Howto to quick test a DSCP based QoS system?

August 29, 2013

You’ve just completed your QoS system, which is based on DSCP for classifying and managing network traffic? Sure there are many sophisticated methods to validate your configuration, but there is also a really simple one which you can do from every Windows or Linux PC as a first check.

And you won’t believe it – the program is called ping. On Linux use the option -Q to set the DSCP value of the packets. From the manual:

-Q tos Set Quality of Service -related bits in ICMP datagrams.  tos can be either decimal or hex number.  Traditionally (RFC1349), these have been interpreted as: 0 for reserved (currently being redefined as congestion control), 1-4 for Type of Service and 5-7 for Precedence.  Possible settings for Type of Service are: minimal cost: 0x02, reliability: 0x04, throughput: 0x08, low delay: 0x10.  Multiple TOS  bits  should not  be set simultaneously.  Possible settings for special Precedence range from priority (0x20) to net control (0xe0).  You must be root (CAP_NET_ADMIN capability) to use Critical or higher precedence value. You cannot set bit 0x01 (reserved) unless ECN has been enabled in the kernel.  In RFC2474, these fields has been redefined as 8-bit Differentiated Services (DS), consisting of: bits 0-1 of separate data  (ECN will be used, here), and bits 2-7 of Differentiated Services Codepoint (DSCP).

On Windows the same is achieved with -v

In both cases you need to provide the Type of Service (TOS) byte. While this is not the wished DSCP value, the ToS byte (or 8-bits) encompasses DSCP. DSCP only uses the first 6 bits of the ToS byte and ignores bits 7 and 8. You’re asking ??hey?? 😉
There is a quite easy way to get from one to the other: DSCP * 4 = TOS, or you can use following table.

Most VoIP systems use AF31(DSCP 26) for signaling (e.g. SIP) and EF (DSCP 46) for voice/media (e.g. RTP). This means for testing we use

ping -Q 104 <ip_address> # for DSCP 26
ping -Q 184 <ip_address> # for DSCP 46

After calling these commands you can easily check your counters if the increment correctly. After this put some load on the connection/link e.g. with FTP or SCP and let the ping run, it should be stable and with a low latency. If not the VoIP stuff with also not work. 😉

This quick test can also help you by an other problem. You need to deploy a system which relies on the fact that the DSCP value in not being stripped away in transit. For this you use the above command and let Wireshark run.

First you need to add the DSCP colum. Just select a packet and then select the DSCP header and use the right mouse button to get to the “Apply as Column” menu entry.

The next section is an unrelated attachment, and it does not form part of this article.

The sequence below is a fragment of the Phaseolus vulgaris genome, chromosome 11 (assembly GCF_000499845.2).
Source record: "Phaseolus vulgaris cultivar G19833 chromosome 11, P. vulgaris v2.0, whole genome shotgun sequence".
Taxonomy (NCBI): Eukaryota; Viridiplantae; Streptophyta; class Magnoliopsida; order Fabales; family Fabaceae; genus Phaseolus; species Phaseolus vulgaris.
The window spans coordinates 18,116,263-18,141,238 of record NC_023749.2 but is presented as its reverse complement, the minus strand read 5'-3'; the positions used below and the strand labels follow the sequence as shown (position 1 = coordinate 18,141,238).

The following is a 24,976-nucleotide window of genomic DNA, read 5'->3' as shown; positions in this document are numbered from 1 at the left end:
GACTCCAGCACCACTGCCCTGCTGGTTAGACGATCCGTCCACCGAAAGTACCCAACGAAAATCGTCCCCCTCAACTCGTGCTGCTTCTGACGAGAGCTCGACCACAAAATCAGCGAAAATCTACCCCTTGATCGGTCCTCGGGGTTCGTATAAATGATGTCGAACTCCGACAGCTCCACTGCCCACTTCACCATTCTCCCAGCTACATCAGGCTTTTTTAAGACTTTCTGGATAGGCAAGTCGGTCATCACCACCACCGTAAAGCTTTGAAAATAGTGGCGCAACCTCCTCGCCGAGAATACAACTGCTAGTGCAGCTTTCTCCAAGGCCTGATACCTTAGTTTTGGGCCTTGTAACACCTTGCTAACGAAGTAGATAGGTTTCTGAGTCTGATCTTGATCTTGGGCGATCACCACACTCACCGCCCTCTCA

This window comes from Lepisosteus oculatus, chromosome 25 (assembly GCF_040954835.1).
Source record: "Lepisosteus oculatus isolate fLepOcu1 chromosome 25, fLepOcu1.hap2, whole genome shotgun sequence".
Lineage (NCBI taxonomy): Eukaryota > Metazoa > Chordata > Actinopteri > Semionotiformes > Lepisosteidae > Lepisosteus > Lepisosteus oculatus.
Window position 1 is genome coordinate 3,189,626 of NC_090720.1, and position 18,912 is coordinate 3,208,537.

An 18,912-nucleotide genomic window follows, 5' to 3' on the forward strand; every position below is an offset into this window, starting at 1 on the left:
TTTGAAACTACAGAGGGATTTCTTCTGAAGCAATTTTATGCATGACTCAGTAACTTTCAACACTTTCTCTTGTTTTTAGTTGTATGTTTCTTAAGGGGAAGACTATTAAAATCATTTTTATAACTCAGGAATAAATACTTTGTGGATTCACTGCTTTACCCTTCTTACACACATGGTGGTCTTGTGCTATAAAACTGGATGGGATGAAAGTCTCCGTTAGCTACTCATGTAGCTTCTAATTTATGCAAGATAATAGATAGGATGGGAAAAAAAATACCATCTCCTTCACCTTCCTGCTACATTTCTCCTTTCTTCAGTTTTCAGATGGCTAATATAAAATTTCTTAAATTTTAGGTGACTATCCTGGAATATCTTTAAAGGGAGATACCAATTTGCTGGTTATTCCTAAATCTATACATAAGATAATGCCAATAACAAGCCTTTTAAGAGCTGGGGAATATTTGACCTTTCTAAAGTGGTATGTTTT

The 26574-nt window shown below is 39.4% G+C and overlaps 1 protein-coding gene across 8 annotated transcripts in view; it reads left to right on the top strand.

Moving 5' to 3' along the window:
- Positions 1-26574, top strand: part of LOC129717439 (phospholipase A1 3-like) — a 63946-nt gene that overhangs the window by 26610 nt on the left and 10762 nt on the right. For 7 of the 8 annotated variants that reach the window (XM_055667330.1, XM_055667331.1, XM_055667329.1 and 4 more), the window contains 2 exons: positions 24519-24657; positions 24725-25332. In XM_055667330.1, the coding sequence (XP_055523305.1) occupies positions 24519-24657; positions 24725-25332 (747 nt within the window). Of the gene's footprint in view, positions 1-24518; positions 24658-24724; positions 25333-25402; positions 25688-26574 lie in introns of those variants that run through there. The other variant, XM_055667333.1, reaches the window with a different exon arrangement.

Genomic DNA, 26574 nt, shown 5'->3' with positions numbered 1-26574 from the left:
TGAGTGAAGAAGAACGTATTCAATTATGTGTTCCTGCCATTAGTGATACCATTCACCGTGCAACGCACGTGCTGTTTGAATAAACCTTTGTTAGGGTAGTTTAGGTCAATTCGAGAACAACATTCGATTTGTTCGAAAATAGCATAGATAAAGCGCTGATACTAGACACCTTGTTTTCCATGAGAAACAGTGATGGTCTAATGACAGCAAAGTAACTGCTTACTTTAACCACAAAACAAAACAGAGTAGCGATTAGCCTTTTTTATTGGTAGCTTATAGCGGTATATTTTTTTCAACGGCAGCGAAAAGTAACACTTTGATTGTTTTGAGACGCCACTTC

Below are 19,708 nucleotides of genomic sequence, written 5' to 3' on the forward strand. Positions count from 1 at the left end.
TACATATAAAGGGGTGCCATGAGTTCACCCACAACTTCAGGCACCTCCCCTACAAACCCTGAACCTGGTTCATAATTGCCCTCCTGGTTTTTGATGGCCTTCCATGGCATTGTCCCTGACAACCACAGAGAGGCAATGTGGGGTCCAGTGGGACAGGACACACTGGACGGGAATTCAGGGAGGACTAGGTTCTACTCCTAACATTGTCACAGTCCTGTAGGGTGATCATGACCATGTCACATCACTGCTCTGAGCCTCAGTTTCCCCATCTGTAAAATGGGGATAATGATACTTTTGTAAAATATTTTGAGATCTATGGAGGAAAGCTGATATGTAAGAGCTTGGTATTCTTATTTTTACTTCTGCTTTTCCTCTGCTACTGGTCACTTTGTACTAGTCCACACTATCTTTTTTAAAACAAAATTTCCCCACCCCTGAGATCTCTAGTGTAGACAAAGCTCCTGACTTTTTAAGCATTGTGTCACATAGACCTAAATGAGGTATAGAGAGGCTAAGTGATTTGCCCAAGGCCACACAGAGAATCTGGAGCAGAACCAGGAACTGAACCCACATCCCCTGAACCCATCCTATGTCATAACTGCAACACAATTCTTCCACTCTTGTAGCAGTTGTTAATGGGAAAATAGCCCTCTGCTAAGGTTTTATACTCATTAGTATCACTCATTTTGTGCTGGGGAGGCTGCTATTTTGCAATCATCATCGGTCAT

Add DSCP column

After this you can just look at the DSCP values. If they travel across the network everything is Ok.

Capture DSCP


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  1. This is fantastic, I can’t tell you how many bits of over complicated Linux crap i downloaded to achieve this. As an experienced engineer, I am mortified that no one else out there has pointed this simple method out.
    Well done.

    Comment by Richard — January 13, 2014 #

  2. On Windows doesnt work, from the ping help:
    -v TOS Type Of Service (IPv4-only. This setting has been deprecated and has no effect on the type of service field in the IP Header).

    Comment by victor — May 14, 2014 #

  3. It works on Windows 7 (and yes only for IPv4), just tried it.

    Comment by robert — May 14, 2014 #

  4. On Windows 7, doing “ping -v 0 remote-host” versus “ping -v 255 remote-host” made no difference in WireShark. I still see DSCP as 0x00 either way.

    Comment by darren — August 26, 2014 #

  5. See this KB:

    The other user must have modified the registry entry per the KB, as by default ping won’t be able to change the TOS.

    Comment by darren — August 26, 2014 #

  6. […] Howto to quick test a DSCP based QoS system? […]

    Pingback by Cisco QoS - My Blog — September 6, 2015 #

  7. This is nice work superb for me

    Comment by prashant — June 29, 2017 #

  8. Hi, well done!
    I experimented that it does not work on Linux CentOS 7 with decimals, but works with the binary ping -Q 0xb8 instead of ping -Q 184 for a DSCP of 46.

    Comment by theted — May 3, 2018 #

  9. On OSX, you must use the “-z” flag. (This may be the same for other BSD distros as well.)

    ping -z

    Comment by Hobadee — November 22, 2018 #

  10. Hi,

    according to I have changed those registry keys:

    “Do not use NLA”=”1”

    But still in Windows 10 I cannot use the “-v” argument for ping.

    The “-z” argument on macOS works fine.

    Comment by pingpong — February 22, 2019 #

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